It is literally every single pitch and rep that you do, you have to do it better. Literally, every single time. And you climb your way to a job. There’s no other way to describe it. You can’t take any reps off during the tryout process. Everything matters. You’re always being evaluated, like on the field, off the field, during umpire school. You can only earn a job in professional baseball through one of the two umpire schools. So, my opportunity came to just tryout because I went to the Major League Baseball Umpire Camps program to see if this would even be a thing that would be accepted. It was a completely a level playing field and during umpire school, everyone helps each other get through all their drills. From seven to eight am, you have breakfast. You have to be at the door to get into the classroom at quarter to eight. From eight to twelve, you’re in classroom instruction, for five weeks, every single day. We had 17 exams. From noon to one, is lunch, but you have to be at the field at quarter to one. And from one to six, you run. Every single day. Then you go to dinner, and then you do your homework.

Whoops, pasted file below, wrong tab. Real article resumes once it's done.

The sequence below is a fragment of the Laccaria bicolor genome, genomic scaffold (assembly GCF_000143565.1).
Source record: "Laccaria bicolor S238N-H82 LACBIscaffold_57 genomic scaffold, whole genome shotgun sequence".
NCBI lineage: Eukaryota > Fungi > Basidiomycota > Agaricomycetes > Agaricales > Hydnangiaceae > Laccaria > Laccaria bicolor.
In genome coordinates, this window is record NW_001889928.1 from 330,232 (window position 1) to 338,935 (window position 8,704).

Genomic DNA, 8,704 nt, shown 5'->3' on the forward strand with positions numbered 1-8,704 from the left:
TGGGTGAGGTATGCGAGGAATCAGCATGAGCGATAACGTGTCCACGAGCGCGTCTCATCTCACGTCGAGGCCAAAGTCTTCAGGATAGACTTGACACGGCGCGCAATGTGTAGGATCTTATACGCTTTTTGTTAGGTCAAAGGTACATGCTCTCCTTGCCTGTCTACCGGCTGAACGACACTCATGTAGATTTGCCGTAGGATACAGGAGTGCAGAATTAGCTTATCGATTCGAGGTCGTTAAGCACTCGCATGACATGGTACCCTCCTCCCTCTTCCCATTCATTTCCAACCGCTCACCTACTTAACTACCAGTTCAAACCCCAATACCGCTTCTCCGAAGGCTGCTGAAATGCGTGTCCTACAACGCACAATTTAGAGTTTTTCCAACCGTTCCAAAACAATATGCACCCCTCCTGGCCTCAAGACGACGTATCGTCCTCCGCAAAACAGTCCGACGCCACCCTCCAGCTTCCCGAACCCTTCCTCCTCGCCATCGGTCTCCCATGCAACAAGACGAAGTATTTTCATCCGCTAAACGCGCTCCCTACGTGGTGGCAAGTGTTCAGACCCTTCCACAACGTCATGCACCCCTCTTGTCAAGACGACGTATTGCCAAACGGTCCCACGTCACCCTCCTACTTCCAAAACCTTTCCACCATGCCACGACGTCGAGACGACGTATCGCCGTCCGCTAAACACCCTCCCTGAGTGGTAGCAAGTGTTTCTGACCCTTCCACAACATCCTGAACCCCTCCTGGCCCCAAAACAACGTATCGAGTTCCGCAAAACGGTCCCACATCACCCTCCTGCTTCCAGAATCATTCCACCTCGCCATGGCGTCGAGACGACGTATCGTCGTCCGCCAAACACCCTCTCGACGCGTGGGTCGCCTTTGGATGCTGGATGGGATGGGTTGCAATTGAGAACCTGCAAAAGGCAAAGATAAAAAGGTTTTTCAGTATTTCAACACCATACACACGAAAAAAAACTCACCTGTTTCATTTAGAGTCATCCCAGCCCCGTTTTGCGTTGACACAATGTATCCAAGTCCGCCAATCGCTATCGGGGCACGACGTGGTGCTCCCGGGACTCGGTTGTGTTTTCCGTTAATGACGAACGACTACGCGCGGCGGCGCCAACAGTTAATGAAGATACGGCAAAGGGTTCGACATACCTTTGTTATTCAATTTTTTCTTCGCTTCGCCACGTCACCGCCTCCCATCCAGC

It’s this really grueling process so that if you don’t absolutely love baseball, and don’t absolutely love being an umpire, you won’t make it. And they have to because with our season, you never get a day off. Like, we just did 80 games in a row. And then before that, we get about 60 in extended spring training.
What are your career goals? Is it Major League Baseball?
It’s one pitch at a time. It’s really a very old-school ladder system, and you can’t take a play off. It literally never changes. And it’s been such an amazing opportunity to be involved in this because I’ve had a lot of other jobs and to be able to be promoted and move up in a system is wonderful. The ultimate goal is to make it to Major League Baseball, so yeah, absolutely. And I think any minor league umpire would say that because they wouldn’t go through that otherwise. That would be the ultimate to have a career in Major League Baseball, yeah, for sure. You just gotta live it out, take it one day at a time and pray you don’t get injured.